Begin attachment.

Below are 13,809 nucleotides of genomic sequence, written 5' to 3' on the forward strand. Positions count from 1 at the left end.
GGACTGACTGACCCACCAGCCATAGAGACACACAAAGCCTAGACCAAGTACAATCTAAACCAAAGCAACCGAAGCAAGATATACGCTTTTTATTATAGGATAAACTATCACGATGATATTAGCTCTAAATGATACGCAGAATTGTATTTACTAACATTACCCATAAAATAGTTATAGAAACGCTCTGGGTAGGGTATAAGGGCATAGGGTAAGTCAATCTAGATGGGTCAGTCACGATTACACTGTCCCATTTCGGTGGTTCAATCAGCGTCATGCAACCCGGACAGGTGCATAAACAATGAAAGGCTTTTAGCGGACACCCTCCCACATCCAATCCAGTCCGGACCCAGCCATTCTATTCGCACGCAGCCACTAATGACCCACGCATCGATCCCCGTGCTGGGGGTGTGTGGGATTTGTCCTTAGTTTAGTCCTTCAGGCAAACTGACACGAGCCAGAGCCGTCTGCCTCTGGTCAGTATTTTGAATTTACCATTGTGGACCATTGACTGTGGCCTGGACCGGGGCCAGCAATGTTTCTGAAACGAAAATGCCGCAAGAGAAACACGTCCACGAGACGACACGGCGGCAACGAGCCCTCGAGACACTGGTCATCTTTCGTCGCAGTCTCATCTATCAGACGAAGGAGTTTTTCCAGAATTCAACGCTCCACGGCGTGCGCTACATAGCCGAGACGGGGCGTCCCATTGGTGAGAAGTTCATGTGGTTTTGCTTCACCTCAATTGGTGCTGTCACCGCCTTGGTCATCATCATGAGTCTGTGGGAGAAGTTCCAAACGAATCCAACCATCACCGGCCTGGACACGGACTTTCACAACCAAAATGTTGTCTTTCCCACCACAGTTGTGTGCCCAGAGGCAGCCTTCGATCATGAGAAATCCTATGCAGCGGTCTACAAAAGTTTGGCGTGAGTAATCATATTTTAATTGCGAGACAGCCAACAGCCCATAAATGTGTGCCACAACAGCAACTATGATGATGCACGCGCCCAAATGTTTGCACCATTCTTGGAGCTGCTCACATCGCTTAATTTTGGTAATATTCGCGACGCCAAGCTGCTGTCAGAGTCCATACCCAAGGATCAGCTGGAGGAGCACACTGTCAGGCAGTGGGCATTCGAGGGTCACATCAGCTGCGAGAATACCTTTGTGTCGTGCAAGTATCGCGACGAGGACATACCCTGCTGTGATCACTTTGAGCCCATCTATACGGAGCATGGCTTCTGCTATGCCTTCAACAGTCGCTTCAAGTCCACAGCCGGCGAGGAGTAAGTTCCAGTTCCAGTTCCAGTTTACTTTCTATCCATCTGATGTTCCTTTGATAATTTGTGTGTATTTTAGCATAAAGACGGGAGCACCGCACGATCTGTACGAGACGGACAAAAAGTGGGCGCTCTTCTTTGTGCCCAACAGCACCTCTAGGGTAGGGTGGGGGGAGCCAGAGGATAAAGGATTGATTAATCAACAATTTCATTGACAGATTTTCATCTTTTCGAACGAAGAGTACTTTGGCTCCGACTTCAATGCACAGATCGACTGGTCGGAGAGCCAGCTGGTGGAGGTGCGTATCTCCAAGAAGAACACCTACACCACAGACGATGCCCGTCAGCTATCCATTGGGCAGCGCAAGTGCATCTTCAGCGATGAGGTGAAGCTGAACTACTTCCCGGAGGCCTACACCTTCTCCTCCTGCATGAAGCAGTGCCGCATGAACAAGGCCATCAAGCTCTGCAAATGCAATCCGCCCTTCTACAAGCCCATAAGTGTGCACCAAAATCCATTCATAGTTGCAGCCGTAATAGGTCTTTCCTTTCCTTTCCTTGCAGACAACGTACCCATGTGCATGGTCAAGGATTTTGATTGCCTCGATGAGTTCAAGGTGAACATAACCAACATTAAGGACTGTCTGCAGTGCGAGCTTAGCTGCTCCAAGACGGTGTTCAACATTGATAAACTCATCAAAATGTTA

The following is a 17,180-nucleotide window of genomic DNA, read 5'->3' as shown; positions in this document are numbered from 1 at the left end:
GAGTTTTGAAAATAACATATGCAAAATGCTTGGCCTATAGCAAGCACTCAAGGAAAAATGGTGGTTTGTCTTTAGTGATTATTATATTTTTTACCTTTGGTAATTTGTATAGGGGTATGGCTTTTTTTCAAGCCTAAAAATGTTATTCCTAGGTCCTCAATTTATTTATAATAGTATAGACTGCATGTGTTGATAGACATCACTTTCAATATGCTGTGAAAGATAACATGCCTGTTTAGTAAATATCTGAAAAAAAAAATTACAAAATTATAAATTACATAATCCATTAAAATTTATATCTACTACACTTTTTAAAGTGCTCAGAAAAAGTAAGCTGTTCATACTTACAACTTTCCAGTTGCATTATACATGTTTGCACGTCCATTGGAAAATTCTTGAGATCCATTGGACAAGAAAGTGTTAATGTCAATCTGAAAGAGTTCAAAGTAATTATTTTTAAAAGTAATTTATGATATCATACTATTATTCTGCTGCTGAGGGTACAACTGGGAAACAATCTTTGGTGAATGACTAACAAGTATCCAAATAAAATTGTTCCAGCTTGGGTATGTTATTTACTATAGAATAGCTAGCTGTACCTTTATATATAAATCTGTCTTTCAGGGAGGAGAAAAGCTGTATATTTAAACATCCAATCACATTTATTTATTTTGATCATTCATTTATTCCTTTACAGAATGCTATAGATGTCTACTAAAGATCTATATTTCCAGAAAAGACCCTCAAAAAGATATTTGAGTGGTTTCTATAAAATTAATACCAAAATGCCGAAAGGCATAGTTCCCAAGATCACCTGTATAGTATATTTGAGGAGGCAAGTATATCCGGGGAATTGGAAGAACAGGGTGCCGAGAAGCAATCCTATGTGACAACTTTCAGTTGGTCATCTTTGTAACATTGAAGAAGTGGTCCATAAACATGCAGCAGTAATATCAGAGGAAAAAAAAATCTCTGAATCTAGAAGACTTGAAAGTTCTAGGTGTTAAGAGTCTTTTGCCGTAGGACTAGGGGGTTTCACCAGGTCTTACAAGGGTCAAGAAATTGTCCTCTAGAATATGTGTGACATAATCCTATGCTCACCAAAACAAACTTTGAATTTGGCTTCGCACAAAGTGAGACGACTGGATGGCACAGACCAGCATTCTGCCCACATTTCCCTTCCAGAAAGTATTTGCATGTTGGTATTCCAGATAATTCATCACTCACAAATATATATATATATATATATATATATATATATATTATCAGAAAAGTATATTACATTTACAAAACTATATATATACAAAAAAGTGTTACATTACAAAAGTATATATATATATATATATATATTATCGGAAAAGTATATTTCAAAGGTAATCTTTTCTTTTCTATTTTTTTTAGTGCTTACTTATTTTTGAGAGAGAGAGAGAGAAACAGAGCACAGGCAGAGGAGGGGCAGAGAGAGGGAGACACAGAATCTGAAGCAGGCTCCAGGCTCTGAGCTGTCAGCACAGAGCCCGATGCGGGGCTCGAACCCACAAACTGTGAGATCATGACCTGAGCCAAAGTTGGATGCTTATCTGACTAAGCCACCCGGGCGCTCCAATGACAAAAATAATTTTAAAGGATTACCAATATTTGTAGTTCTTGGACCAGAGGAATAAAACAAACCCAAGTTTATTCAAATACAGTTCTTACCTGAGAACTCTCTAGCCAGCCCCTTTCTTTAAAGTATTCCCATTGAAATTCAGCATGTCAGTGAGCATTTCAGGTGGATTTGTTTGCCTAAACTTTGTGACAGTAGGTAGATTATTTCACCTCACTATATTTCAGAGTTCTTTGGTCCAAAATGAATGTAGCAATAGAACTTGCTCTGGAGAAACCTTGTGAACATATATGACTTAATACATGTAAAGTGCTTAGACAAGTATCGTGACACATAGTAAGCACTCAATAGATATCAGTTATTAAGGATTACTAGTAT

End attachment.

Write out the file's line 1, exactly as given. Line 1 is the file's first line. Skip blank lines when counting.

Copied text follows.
Below are 13,809 nucleotides of genomic sequence, written 5' to 3' on the forward strand. Positions count from 1 at the left end.